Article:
This webinar will present data, tools, materials and the pedagogical approach of the Statistics Online Computational Resource (SOCR) for technology-enhanced probability and statistics education. Following a review of the different types of SOCR online resources, we will go over two specific classroom utilization examples. The first one provides a hands-on demonstration of a statistical concept (CLT) using interactive virtual experiments and simulations. The second example will showcase the use of SOCR resources to address interesting social, health, environmental, scientific, and engineering challenges. In this case, we'll focus on the Ozone pollution in California, formulate health-related hypotheses, identify appropriate data and employ web-based exploratory and statistical data analysis tools.
What is www.SOCR.ucla.edu?
The Statistics Online Computational Resource provides portable online aids for probability and statistics education, technology based instruction and statistical computing. SOCR tools and resources include a repository of interactive applets, computational and graphing tools, instructional and course materials.
SOCR aims to develop new Java applets, design diverse extensible SOCR learning activities, develop XML/HTML navigation/search tools for interactive materials, and validate and assess technology-enhances pedagogical techniques.
Tools/Applets: Distributions, Experiments, Analyses, Games, Modeler & Graphs.
Multilingual instructional resources: EBooks, continuing statistics education workshops/seminars
Learning activities: interactive, data-driven and technology-enhanced learning activities
Central Limit Theorem
Hands-on California Ozone Data Activity
Data: Diverse publicly accessible datasets for copy-paste/download utilization
Example: Latin Letters Frequency Distribution
Dissemination: papers, conferences, workshops, etc.
SOCR Evaluation and Efficacy
We have conducted several control-based studies of the efficacy of technology-enhanced statistics education. Using IRB-approved studies, quantitative and qualitative measures of student performance were recorded in classes using traditional (control) instruction (R or Stata based) and classes using SOCR resources and tools. Non-parametric analyses of the data showed very statistically significant (SOCR) treatment effects (p < 10-4) on student performance and perception of the material. The practical significance of these treatment effects were more modulated. More details about these studies are available here.
Main SOCR server, applets
Data, activities and EBooks
Feedback and Forum
Graphical SOCR Navigator
Jeanne Albert & Bill Peterson, Middlebury College
Tuesday, April 13, 2010 - 2:00pm
This year, Jeanne and Bill assumed co-editorship of the Chance News Wiki, which as of March 15 will be moving to CAUSEweb. The Wiki provides reviews of current news stories that are relevant to teaching statistics and probability, along with links to original articles and related resources. This webinar will describe the various ways that Chance project materials have been used, in areas ranging from traditional introductory statistics to statistical literacy courses to first-year seminars. We will also discuss the mechanics of posting to the Wiki, and hope to inspire some new contributors.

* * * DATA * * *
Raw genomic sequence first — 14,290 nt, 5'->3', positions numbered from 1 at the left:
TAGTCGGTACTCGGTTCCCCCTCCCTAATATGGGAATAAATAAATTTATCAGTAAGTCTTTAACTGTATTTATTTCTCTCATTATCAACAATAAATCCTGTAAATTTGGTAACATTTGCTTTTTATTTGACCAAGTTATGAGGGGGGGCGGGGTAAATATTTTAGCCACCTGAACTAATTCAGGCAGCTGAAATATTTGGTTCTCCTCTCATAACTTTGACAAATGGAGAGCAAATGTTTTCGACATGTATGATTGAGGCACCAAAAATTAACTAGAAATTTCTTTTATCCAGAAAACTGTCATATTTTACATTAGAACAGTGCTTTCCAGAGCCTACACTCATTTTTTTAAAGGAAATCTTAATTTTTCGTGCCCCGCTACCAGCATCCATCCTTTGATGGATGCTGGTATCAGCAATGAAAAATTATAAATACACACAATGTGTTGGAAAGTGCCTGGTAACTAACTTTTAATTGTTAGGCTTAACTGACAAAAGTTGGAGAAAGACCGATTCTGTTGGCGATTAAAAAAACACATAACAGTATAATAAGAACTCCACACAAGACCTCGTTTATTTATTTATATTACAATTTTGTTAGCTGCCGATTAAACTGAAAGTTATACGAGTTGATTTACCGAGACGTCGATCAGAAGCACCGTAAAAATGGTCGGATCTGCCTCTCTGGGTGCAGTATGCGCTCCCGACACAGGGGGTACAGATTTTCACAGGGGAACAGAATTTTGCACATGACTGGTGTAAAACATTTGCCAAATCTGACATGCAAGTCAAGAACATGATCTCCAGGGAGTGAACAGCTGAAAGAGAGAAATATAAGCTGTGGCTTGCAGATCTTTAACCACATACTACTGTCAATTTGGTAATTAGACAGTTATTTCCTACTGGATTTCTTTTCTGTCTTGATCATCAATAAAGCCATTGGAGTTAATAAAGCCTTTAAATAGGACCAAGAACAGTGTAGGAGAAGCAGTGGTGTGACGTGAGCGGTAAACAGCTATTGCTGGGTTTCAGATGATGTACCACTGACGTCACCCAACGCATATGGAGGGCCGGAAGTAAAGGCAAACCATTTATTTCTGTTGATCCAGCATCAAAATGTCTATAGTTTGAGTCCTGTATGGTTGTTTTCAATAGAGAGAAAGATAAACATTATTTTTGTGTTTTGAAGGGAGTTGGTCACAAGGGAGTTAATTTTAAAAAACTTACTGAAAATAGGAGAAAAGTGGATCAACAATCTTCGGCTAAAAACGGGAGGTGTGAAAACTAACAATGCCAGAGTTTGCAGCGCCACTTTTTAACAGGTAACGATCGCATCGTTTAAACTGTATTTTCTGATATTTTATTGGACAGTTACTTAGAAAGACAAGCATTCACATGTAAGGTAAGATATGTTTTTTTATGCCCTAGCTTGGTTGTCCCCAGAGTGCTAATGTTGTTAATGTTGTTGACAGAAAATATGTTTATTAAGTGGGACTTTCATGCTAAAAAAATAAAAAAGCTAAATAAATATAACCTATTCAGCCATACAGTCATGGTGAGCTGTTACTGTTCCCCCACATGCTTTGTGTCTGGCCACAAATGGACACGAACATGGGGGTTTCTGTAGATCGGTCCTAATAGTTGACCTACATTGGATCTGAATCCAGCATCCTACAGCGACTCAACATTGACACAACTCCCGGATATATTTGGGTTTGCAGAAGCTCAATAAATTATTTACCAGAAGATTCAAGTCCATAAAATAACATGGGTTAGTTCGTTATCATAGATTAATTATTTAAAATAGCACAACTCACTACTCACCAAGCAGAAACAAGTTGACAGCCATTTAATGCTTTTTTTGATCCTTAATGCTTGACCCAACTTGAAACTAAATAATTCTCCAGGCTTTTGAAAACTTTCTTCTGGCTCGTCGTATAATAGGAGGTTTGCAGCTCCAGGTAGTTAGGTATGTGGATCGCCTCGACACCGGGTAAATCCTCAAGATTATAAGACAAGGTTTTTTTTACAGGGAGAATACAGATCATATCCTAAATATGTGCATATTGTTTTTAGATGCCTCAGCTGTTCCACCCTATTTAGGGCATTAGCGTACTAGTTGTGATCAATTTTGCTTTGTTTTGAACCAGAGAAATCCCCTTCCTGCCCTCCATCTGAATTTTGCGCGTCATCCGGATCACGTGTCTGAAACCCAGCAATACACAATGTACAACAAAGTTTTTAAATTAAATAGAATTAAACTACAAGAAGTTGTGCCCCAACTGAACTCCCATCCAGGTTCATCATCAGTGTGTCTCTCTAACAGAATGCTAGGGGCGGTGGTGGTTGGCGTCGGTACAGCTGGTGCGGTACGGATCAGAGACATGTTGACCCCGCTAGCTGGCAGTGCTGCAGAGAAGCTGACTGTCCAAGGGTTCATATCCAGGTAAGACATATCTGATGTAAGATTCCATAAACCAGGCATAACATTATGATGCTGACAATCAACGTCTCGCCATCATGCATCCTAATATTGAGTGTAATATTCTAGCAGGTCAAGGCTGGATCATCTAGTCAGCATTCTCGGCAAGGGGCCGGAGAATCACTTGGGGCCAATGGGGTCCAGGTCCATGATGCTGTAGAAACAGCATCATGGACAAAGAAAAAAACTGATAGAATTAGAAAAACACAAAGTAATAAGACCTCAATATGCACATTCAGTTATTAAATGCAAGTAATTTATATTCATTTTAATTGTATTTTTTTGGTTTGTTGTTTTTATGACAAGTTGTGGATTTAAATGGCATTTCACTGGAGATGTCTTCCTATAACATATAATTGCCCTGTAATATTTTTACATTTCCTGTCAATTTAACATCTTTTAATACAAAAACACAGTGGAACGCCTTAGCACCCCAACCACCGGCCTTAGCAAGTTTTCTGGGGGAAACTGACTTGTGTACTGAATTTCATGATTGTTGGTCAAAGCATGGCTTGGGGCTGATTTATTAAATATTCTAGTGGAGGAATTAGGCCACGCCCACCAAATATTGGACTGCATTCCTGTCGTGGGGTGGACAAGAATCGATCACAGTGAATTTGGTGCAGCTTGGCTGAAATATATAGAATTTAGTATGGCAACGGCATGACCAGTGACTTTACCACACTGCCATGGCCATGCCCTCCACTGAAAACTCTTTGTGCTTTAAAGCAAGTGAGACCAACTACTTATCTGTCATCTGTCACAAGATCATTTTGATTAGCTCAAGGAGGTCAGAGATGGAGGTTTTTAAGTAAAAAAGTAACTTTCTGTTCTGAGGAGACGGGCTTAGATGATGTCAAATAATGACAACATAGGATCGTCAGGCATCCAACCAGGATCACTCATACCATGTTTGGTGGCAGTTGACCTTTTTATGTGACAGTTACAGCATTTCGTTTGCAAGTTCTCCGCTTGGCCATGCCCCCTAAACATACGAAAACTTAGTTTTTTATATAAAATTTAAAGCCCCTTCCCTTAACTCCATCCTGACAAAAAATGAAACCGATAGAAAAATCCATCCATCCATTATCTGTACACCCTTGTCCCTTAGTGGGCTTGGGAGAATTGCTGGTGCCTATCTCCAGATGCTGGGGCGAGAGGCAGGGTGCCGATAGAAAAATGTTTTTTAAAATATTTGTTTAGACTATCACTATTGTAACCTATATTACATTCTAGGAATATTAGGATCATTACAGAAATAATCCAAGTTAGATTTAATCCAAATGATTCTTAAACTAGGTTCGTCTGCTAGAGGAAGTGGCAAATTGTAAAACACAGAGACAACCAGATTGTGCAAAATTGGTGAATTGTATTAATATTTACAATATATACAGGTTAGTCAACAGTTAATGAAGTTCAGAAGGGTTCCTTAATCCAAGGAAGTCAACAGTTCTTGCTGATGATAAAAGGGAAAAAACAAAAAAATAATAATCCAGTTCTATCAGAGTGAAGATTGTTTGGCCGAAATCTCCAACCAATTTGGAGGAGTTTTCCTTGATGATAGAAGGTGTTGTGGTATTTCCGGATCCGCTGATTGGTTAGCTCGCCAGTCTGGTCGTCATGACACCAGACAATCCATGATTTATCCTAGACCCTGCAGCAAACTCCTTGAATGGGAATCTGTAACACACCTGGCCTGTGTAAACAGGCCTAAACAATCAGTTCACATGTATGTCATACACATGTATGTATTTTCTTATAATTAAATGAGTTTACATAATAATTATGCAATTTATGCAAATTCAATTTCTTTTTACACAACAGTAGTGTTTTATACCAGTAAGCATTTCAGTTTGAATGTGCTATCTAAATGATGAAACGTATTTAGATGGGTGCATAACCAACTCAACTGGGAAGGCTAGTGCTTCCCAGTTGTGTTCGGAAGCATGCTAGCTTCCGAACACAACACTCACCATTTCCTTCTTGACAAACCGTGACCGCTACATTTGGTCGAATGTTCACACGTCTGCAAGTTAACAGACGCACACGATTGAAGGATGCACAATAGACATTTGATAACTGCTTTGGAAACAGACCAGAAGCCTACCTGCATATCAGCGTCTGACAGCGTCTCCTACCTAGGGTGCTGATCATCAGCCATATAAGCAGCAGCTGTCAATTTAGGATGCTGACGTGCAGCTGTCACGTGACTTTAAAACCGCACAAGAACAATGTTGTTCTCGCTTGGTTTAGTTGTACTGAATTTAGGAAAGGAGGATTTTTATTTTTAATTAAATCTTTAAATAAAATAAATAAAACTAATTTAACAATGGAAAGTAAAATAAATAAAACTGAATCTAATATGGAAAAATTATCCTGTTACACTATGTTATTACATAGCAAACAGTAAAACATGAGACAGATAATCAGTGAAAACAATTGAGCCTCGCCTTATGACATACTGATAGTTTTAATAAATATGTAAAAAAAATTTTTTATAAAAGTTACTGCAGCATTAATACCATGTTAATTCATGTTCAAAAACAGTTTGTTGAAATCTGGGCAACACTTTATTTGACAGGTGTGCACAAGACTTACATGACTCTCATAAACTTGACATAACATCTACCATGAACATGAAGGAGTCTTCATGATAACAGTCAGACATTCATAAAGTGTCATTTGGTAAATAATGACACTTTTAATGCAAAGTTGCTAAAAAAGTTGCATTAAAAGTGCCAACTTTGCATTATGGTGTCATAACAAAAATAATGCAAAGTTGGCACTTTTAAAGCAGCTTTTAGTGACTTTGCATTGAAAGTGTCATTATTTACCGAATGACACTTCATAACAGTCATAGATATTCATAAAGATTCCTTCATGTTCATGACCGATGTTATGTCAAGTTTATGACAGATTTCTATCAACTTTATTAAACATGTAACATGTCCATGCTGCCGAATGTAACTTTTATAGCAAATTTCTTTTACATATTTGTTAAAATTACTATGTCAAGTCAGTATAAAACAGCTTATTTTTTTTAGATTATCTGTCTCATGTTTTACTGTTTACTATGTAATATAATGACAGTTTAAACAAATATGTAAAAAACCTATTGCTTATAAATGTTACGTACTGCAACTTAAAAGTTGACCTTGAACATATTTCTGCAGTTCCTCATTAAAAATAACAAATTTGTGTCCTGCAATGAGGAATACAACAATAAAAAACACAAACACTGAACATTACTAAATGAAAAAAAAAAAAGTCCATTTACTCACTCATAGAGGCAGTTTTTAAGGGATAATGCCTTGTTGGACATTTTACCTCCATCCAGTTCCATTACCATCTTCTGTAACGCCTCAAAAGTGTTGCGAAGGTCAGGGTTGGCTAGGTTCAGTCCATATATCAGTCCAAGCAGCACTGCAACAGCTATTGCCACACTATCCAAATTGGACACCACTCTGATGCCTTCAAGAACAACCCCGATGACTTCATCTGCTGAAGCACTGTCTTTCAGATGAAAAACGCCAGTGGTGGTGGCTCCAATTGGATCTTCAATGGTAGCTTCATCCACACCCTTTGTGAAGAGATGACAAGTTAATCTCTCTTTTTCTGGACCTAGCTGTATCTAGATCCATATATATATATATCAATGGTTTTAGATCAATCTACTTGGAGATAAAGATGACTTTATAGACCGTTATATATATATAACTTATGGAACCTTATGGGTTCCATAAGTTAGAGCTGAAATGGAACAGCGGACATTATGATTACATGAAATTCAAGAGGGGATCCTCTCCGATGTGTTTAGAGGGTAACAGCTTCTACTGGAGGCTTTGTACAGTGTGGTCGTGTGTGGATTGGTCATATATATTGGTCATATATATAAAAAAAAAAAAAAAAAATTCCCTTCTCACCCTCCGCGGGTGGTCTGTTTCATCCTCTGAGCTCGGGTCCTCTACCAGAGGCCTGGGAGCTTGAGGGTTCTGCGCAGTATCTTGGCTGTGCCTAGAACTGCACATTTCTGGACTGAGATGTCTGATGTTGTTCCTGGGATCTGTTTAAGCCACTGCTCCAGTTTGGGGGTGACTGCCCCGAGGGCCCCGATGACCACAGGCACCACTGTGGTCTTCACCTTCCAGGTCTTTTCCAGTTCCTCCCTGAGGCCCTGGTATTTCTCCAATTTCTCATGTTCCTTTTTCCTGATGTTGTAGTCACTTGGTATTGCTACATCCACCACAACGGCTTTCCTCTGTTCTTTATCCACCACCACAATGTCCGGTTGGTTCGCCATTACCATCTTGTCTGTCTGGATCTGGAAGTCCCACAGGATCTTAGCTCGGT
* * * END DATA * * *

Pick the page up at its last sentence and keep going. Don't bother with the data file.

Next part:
Hollylynne Stohl Lee, North Carolina State University
Tuesday, April 6, 2010 - 2:00pm
This is a CAUSE Special Presentation for USCOTS Research Cluster members.
Dalene Stangl, Duke University
Tuesday, March 9, 2010 - 2:00pm
During the past 20 years, undergraduate education has shifted from student as passive recipient of information to student as active participant in the classroom. I wrote an article for Chance magazine's 20th anniversary issue titled, "Using Chance to Engage Undergraduates in the Study of Statistics." The article gave examples of activities inspired by Chance magazine articles from the last 20 years. This webinar will take articles from a recent issue of Chance and demonstrate the ease with which any issue can be used to develop class activities that are fun for high school students and undergraduates whether the course is a basic quantitative literacy course, an AP statistics course, an introductory course for non-statistics majors, or a core or elective course for the statistics major.
Hollylynne Stohl Lee, North Carolina State University; and Todd Lee, Elon University
Tuesday, February 9, 2010 - 2:00pm
A model for probabilistic reasoning will be discussed that may support students' statistical reasoning. The development of the model and instructional implications are based on theoretical considerations and empirical results from work with middle grades students. Significant time for discussion is planned to get reactions to the model as well as to discuss aspects of probability that participants believe are foundational to building statistical literacy or reasoning.